LANGKAWI, Malaysia (Reuters) - France’s Rafale fighter jet is emerging as the frontrunner as Malaysia looks to replace its aging fleet of combat aircraft, a source in the Southeast Asian nation’s defense ministry said on Wednesday, despite narrowing its defense spending this year.
French President Francois Hollande was expected to make a pitch for the Rafale, made by Dassault Aviation SA, when he and his team visit Malaysia next week, the source said.
“The ministry’s top leadership have been promoting the Rafale,” said the source, who was not authorized to speak to media on the negotiations.
“It’s been done in promotional material for LIMA, and even at top government meetings,” the source said, referring to this week’s biennial Langkawi International Maritime and Aerospace Exhibition.
Malaysia was looking to buy up to 18 jets in a deal potentially worth more than $2 billion, the source said.
Defence Minister Hishammuddin Hussein was reported in media as saying that the race for new fighter jets has narrowed down to the Rafale and the Eurofighter Typhoon, built by BAE Systems.
The plan is to replace the Royal Malaysian Air Force’s (RMAF) squadron of Russian MiG-29 combat planes, nearly half of which are grounded.
Dassault, which declined comment when approached, has kept a low profile in the race. BAE has been on a consistent and public campaign over the past six years to win the Malaysia contract, even establishing a regional office in the capital, Kuala Lumpur.
Steve Osborne, BAE’s sales director for military air and information for the Asia Pacific region, said the Typhoon had a good chance of landing the deal as the company already supplied defense equipment to Malaysia.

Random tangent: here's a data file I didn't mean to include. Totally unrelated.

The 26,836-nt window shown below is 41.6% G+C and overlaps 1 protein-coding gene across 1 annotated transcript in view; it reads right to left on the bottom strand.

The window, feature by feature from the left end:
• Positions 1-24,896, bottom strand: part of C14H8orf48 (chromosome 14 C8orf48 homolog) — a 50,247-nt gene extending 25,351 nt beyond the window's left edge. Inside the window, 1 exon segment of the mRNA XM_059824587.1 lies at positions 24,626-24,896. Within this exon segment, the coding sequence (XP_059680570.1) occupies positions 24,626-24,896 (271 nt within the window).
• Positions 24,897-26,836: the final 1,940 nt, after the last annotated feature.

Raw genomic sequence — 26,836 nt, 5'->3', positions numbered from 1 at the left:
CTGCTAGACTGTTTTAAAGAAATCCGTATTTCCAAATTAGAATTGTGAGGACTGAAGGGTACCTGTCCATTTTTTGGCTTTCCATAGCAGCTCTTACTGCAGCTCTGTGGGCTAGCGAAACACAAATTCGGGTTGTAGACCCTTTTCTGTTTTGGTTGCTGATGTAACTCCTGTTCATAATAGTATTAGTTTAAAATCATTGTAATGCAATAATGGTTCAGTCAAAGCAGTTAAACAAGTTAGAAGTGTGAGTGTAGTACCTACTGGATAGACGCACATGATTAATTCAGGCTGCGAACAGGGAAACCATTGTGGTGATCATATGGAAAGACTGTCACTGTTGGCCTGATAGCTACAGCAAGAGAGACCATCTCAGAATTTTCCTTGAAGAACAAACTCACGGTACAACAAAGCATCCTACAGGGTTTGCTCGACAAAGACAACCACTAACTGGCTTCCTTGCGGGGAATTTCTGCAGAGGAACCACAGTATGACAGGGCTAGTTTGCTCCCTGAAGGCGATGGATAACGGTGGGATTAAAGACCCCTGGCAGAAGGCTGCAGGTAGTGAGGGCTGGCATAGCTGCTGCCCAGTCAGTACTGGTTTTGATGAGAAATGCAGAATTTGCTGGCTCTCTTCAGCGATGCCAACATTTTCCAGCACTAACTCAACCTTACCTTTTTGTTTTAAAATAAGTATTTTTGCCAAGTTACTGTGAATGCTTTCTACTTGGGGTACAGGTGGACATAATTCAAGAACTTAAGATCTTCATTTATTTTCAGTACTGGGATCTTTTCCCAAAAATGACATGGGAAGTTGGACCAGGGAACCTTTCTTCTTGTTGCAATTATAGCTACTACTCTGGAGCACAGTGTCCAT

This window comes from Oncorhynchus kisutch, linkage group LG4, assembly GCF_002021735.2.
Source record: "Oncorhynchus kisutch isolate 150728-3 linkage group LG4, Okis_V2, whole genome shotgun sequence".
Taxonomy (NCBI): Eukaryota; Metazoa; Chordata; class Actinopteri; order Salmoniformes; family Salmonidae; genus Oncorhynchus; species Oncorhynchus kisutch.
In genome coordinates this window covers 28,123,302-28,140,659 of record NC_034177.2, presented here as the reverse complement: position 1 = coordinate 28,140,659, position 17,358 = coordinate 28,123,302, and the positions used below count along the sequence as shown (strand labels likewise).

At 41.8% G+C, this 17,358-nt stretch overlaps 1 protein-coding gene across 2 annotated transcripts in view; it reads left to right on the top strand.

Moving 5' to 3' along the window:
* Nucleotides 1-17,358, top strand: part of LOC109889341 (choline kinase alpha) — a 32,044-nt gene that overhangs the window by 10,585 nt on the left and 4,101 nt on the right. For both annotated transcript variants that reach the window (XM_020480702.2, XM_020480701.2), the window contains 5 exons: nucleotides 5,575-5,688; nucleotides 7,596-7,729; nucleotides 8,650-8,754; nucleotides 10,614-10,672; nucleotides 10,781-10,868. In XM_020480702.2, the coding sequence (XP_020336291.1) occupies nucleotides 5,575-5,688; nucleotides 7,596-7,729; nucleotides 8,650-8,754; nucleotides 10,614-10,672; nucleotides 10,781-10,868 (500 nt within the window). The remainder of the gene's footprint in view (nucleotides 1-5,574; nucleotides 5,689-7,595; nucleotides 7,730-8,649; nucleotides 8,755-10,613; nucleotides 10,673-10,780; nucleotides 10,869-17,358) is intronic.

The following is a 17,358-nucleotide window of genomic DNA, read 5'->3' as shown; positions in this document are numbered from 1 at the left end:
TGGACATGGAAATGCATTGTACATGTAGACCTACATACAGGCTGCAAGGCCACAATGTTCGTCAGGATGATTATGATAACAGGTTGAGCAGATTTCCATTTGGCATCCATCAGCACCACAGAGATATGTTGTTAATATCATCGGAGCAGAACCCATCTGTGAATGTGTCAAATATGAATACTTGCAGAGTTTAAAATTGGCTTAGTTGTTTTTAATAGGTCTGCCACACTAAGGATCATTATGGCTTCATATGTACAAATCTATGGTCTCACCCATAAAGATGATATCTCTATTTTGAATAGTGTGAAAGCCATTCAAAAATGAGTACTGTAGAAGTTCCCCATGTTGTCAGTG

“We believe this gives the government of Malaysia the confidence in us that they may go with us...,” said Osborne.
An industry and a government source with knowledge of the negotiations said any decision would take at least two more years, as Prime Minister Najib Razak is focused on more domestic concerns in the run up to national polls that must be held by 2018.
Malaysia cut its total defense budget by 12.7 percent to 15.1 billion ringgit ($3.41 billion) this year, as Najib grapples with growing public discontent over rising living costs.
Besides Dassault and BAE, other suitors courting Malaysia are Russia’s Sukhoi and Sweden’s SAAB, which is selling its single engine Gripen.
Two industry sources said Sukhoi was also in talks with Indonesia, potentially to deliver up to two full squadrons of the new SU-35 planes. An Indonesian ministry official said in November that the ministry was looking to buy “nine or 10” of the planes, though the award had not been finalised.
SAAB, which is proposing a lease arrangement with Malaysia for use of the Gripen, is also in the running for a deal to deliver 36 single engine multi-role combat aircraft to the Philippines, according to an industry source who has direct knowledge of the negotiations.
“We’re expecting a decision by the Philippine government between 2018 and 2020. Their procurement process is scheduled to happen between 2021 and 2024,” the source said.
Defense spending in the Asia Pacific region is expected to hit $250 billion from 2016-20, IHS Janes Defence Weekly said in December, spurred by rising tension in the South China Sea where China has created several islands, worrying the United States and some of China’s neighbors.
China claims most of the South China Sea, through which $5 trillion in ship-borne trade passes every year. The Philippines, Vietnam, Malaysia, Taiwan and Brunei also have claims.
Editing by Praveen Menon and Nick Macfie